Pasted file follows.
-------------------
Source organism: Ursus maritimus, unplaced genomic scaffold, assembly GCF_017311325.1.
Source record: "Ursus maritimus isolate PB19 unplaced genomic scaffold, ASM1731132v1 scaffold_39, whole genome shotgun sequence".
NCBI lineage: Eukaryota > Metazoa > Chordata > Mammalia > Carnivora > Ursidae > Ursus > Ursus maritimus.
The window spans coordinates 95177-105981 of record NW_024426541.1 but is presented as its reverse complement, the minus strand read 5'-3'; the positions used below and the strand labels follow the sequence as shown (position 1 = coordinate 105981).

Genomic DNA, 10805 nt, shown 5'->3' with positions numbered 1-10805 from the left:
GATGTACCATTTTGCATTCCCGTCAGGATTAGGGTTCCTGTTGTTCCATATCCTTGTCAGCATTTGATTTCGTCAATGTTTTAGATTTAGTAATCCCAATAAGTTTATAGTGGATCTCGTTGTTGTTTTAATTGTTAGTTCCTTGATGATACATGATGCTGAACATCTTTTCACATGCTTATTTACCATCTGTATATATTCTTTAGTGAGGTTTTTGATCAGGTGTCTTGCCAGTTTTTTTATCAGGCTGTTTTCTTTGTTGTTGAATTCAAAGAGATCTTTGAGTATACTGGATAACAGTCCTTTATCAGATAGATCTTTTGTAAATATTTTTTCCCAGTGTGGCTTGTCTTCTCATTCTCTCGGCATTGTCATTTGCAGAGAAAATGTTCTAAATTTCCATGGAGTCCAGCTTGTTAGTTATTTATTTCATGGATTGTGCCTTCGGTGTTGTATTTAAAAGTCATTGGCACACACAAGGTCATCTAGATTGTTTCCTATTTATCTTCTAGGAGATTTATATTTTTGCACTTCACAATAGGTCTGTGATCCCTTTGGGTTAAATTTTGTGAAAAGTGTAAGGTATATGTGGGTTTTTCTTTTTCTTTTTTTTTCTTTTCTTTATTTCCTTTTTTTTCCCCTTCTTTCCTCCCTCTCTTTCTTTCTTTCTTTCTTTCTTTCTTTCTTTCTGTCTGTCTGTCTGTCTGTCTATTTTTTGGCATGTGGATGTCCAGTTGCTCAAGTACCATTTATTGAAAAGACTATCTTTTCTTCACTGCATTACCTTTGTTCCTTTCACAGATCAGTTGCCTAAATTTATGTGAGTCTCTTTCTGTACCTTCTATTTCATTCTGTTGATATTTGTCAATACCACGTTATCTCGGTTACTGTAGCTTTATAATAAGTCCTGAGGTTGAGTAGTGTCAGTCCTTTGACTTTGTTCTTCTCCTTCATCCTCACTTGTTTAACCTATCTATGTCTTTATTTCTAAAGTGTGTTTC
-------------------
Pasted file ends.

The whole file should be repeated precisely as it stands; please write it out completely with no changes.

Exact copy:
Source organism: Ursus maritimus, unplaced genomic scaffold, assembly GCF_017311325.1.
Source record: "Ursus maritimus isolate PB19 unplaced genomic scaffold, ASM1731132v1 scaffold_39, whole genome shotgun sequence".
NCBI lineage: Eukaryota > Metazoa > Chordata > Mammalia > Carnivora > Ursidae > Ursus > Ursus maritimus.
The window spans coordinates 95177-105981 of record NW_024426541.1 but is presented as its reverse complement, the minus strand read 5'-3'; the positions used below and the strand labels follow the sequence as shown (position 1 = coordinate 105981).

Genomic DNA, 10805 nt, shown 5'->3' with positions numbered 1-10805 from the left:
GATGTACCATTTTGCATTCCCGTCAGGATTAGGGTTCCTGTTGTTCCATATCCTTGTCAGCATTTGATTTCGTCAATGTTTTAGATTTAGTAATCCCAATAAGTTTATAGTGGATCTCGTTGTTGTTTTAATTGTTAGTTCCTTGATGATACATGATGCTGAACATCTTTTCACATGCTTATTTACCATCTGTATATATTCTTTAGTGAGGTTTTTGATCAGGTGTCTTGCCAGTTTTTTTATCAGGCTGTTTTCTTTGTTGTTGAATTCAAAGAGATCTTTGAGTATACTGGATAACAGTCCTTTATCAGATAGATCTTTTGTAAATATTTTTTCCCAGTGTGGCTTGTCTTCTCATTCTCTCGGCATTGTCATTTGCAGAGAAAATGTTCTAAATTTCCATGGAGTCCAGCTTGTTAGTTATTTATTTCATGGATTGTGCCTTCGGTGTTGTATTTAAAAGTCATTGGCACACACAAGGTCATCTAGATTGTTTCCTATTTATCTTCTAGGAGATTTATATTTTTGCACTTCACAATAGGTCTGTGATCCCTTTGGGTTAAATTTTGTGAAAAGTGTAAGGTATATGTGGGTTTTTCTTTTTCTTTTTTTTTCTTTTCTTTATTTCCTTTTTTTTCCCCTTCTTTCCTCCCTCTCTTTCTTTCTTTCTTTCTTTCTTTCTTTCTTTCTGTCTGTCTGTCTGTCTGTCTATTTTTTGGCATGTGGATGTCCAGTTGCTCAAGTACCATTTATTGAAAAGACTATCTTTTCTTCACTGCATTACCTTTGTTCCTTTCACAGATCAGTTGCCTAAATTTATGTGAGTCTCTTTCTGTACCTTCTATTTCATTCTGTTGATATTTGTCAATACCACGTTATCTCGGTTACTGTAGCTTTATAATAAGTCCTGAGGTTGAGTAGTGTCAGTCCTTTGACTTTGTTCTTCTCCTTCATCCTCACTTGTTTAACCTATCTATGTCTTTATTTCTAAAGTGTGTTTC